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|Alkaline diet has been listed as a Natural sciences good article under the good article criteria. If you can improve it further, please do, and if it no longer meets these criteria, it can be reassessed.
Review: March 5, 2014. ( ).
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Poor article quality
A huge portion of this article is improperly sourced and vague with one-sided claims and ad-hominem attacks made against credentialed professionals & their theories. Many of the statements preference the analysis of some experts arbitrarily over other experts of comparable credentials. The article is not even close to neutral.
I mirror Drgao's sentiments above. Wikipedia is not a place for people who think they have the right answer to systematically suppress principled alternative theories. Anyone who values the scientific method should be ashamed of the way this and many other articles distorts the validity of some research in preference of other research which supports a particular model.
I cannot help but suspect that some of the editors have an agenda, since these sorts of errors are difficult to make with the incredible frequency with which they appear here. Boleroinferno (talk) 03:57, 19 March 2013 (UTC)
- Take care, however, not to remove material that is accurately sourced while claiming it isn't, as you did in this edit. The statement is conspicuously present in the source, 4th paragraph down in the Background section. ~Amatulić (talk) 09:58, 19 March 2013 (UTC)
If this diet is still in use the history section should go at the end. The historical medical aspects should be moved to the history section IMO. Could use one image anyway. Doc James (talk · contribs · email) (if I write on your page reply on mine) 15:54, 6 February 2014 (UTC)
- This review is transcluded from Talk:Alkaline diet/GA1. The edit link for this section can be used to add comments to the review.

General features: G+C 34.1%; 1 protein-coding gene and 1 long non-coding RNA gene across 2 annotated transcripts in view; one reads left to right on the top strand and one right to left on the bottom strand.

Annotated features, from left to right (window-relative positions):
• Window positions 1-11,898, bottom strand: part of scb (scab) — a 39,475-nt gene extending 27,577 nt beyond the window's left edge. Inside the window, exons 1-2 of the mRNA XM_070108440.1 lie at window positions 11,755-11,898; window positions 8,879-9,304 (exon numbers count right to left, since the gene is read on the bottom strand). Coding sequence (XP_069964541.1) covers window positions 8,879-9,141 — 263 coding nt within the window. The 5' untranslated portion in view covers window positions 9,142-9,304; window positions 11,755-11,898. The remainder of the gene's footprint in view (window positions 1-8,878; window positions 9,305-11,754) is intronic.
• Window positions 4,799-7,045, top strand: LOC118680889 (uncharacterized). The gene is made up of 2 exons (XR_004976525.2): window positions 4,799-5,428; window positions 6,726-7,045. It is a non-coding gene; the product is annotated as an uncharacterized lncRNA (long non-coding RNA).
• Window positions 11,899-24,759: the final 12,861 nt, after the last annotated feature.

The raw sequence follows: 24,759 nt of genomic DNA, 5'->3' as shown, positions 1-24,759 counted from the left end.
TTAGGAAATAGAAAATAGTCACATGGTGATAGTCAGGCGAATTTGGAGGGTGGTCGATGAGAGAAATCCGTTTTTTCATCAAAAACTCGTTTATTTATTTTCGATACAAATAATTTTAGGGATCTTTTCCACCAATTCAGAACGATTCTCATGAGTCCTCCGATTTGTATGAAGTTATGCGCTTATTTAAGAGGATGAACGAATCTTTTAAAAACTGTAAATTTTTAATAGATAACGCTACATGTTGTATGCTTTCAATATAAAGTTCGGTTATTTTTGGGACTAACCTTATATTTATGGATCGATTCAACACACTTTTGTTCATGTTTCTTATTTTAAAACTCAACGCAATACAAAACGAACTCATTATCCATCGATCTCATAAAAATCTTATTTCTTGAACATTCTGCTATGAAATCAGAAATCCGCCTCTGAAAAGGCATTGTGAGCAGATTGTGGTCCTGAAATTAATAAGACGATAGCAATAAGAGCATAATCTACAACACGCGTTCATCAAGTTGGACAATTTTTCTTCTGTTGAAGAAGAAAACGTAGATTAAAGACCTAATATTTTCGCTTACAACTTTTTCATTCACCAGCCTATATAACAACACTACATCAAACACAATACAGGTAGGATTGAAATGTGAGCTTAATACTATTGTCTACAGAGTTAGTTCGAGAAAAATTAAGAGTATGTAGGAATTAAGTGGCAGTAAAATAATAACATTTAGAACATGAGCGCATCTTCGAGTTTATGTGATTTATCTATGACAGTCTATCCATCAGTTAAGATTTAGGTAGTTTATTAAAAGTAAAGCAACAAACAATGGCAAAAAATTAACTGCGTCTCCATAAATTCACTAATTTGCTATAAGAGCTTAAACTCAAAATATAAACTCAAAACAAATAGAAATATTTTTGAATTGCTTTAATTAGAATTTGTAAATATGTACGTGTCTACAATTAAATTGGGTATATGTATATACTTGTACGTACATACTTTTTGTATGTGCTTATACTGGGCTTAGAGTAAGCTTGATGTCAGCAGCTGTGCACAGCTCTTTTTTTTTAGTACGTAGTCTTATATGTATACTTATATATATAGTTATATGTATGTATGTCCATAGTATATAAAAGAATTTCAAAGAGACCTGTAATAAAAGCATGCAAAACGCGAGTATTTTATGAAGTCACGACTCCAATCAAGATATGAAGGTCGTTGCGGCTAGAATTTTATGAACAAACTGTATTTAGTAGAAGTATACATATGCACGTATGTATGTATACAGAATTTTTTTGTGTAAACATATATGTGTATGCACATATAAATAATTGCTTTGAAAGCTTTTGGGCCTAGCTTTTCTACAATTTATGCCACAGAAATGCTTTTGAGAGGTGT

Reviewer: Adam Cuerden (talk · contribs) 15:13, 20 February 2014 (UTC) I worried a bit when I saw this on the Good article nominees, as there is, as I'm sure you know, a lot of quackery surrounding alkaline diets out there. You have, however, mostly struck a good balance. I think that a few more tweaks could be useful before promotion, but it's generally there.
First of all, the lead could probably stand to make a distinction between the more extreme quackery versions (claimed to affect the blood) and what diet could change. I'd also imagine there are a few, rare cases where changing the pH of urine could have some advantage - wasn't there a kidney stone remedy related to that? It was in one of Stephen Jay Gould's books - that might be worth briefly mentioning as well. With this kind of article, defining terms helps a lot.
I'd suggest the sentence "Due to the lack of human studies supporting any benefits of this diet, it is generally not recommended by dieticians and other health professionals." should come earlier. It serves a useful framing role.
On the whole, this is pretty good. I think it's well on the way to GA, just that difficult articles such as this are hard to get perfectly right. Think I'll ask WP:FTN to have a quick look as well, since getting these sorts of things right is that board's expertise, so they'd be useful to have on hand. Adam Cuerden (talk) 15:13, 20 February 2014 (UTC)
- Thanks for taking the time to look at the nomination. The use in changing urine pH/kidney stones is discussed in the History section at the bottom of the page (placed there per WP:MEDMOS). It isn't really used for that purpose much anymore as medications do a much better job than diet does, so it's largely a historical relic for that use. My time on Wikipedia is extremely limited for the next week or so, so I might not be quick to respond here. Please bear with me, I will get back to the suggestions as soon as possible. Yobol (talk) 04:30, 21 February 2014 (UTC)
- Sounds good! A little tweaking of the lead, and I think this one's a pass. Adam Cuerden (talk) 04:53, 21 February 2014 (UTC)
No evidence at all - state it clearly in the lead
In line with the Med guidelines, I would make it much clearer up front in the lead that there is no evidence at all to support the theory of the alkaline diet - as it states in the Evidence Base section. At the moment the lead just says that doctors do not recommend it. 18.104.22.168 (talk) 06:11, 16 May 2015 (UTC)